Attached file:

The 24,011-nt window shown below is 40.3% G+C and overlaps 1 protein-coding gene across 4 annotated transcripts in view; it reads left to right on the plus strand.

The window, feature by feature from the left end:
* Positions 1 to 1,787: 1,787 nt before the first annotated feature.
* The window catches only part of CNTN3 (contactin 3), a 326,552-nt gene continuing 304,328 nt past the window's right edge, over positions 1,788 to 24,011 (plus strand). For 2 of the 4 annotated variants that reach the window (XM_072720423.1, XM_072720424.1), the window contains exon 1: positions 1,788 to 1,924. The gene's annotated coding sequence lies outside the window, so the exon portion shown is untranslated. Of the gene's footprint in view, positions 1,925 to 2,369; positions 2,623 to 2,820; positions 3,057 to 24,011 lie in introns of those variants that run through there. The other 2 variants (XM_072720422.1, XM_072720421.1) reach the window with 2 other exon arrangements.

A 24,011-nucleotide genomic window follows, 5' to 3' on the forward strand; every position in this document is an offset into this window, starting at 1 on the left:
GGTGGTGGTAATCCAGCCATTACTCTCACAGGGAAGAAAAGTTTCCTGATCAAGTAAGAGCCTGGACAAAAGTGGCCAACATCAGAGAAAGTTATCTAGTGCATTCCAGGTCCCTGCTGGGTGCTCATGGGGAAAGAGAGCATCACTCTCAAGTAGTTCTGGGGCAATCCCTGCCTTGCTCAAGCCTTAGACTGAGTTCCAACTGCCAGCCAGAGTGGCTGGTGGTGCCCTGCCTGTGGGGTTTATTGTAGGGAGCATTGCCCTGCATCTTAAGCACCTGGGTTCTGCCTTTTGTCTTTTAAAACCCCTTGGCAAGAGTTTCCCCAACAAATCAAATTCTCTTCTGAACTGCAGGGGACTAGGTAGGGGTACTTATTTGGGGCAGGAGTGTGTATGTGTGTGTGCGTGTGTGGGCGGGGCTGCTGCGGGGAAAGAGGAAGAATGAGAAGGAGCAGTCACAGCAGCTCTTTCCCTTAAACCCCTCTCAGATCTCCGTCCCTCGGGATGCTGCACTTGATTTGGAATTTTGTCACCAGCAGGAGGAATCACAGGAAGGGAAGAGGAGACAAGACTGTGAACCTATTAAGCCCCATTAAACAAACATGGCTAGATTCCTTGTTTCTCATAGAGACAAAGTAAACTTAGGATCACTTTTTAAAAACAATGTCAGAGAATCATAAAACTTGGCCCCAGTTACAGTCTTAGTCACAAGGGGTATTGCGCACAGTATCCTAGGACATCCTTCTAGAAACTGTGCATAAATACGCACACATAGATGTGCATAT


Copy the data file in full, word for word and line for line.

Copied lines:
The 24,011-nt window shown below is 40.3% G+C and overlaps 1 protein-coding gene across 4 annotated transcripts in view; it reads left to right on the plus strand.

The window, feature by feature from the left end:
* Positions 1 to 1,787: 1,787 nt before the first annotated feature.
* The window catches only part of CNTN3 (contactin 3), a 326,552-nt gene continuing 304,328 nt past the window's right edge, over positions 1,788 to 24,011 (plus strand). For 2 of the 4 annotated variants that reach the window (XM_072720423.1, XM_072720424.1), the window contains exon 1: positions 1,788 to 1,924. The gene's annotated coding sequence lies outside the window, so the exon portion shown is untranslated. Of the gene's footprint in view, positions 1,925 to 2,369; positions 2,623 to 2,820; positions 3,057 to 24,011 lie in introns of those variants that run through there. The other 2 variants (XM_072720422.1, XM_072720421.1) reach the window with 2 other exon arrangements.

A 24,011-nucleotide genomic window follows, 5' to 3' on the forward strand; every position in this document is an offset into this window, starting at 1 on the left:
GGTGGTGGTAATCCAGCCATTACTCTCACAGGGAAGAAAAGTTTCCTGATCAAGTAAGAGCCTGGACAAAAGTGGCCAACATCAGAGAAAGTTATCTAGTGCATTCCAGGTCCCTGCTGGGTGCTCATGGGGAAAGAGAGCATCACTCTCAAGTAGTTCTGGGGCAATCCCTGCCTTGCTCAAGCCTTAGACTGAGTTCCAACTGCCAGCCAGAGTGGCTGGTGGTGCCCTGCCTGTGGGGTTTATTGTAGGGAGCATTGCCCTGCATCTTAAGCACCTGGGTTCTGCCTTTTGTCTTTTAAAACCCCTTGGCAAGAGTTTCCCCAACAAATCAAATTCTCTTCTGAACTGCAGGGGACTAGGTAGGGGTACTTATTTGGGGCAGGAGTGTGTATGTGTGTGTGCGTGTGTGGGCGGGGCTGCTGCGGGGAAAGAGGAAGAATGAGAAGGAGCAGTCACAGCAGCTCTTTCCCTTAAACCCCTCTCAGATCTCCGTCCCTCGGGATGCTGCACTTGATTTGGAATTTTGTCACCAGCAGGAGGAATCACAGGAAGGGAAGAGGAGACAAGACTGTGAACCTATTAAGCCCCATTAAACAAACATGGCTAGATTCCTTGTTTCTCATAGAGACAAAGTAAACTTAGGATCACTTTTTAAAAACAATGTCAGAGAATCATAAAACTTGGCCCCAGTTACAGTCTTAGTCACAAGGGGTATTGCGCACAGTATCCTAGGACATCCTTCTAGAAACTGTGCATAAATACGCACACATAGATGTGCATAT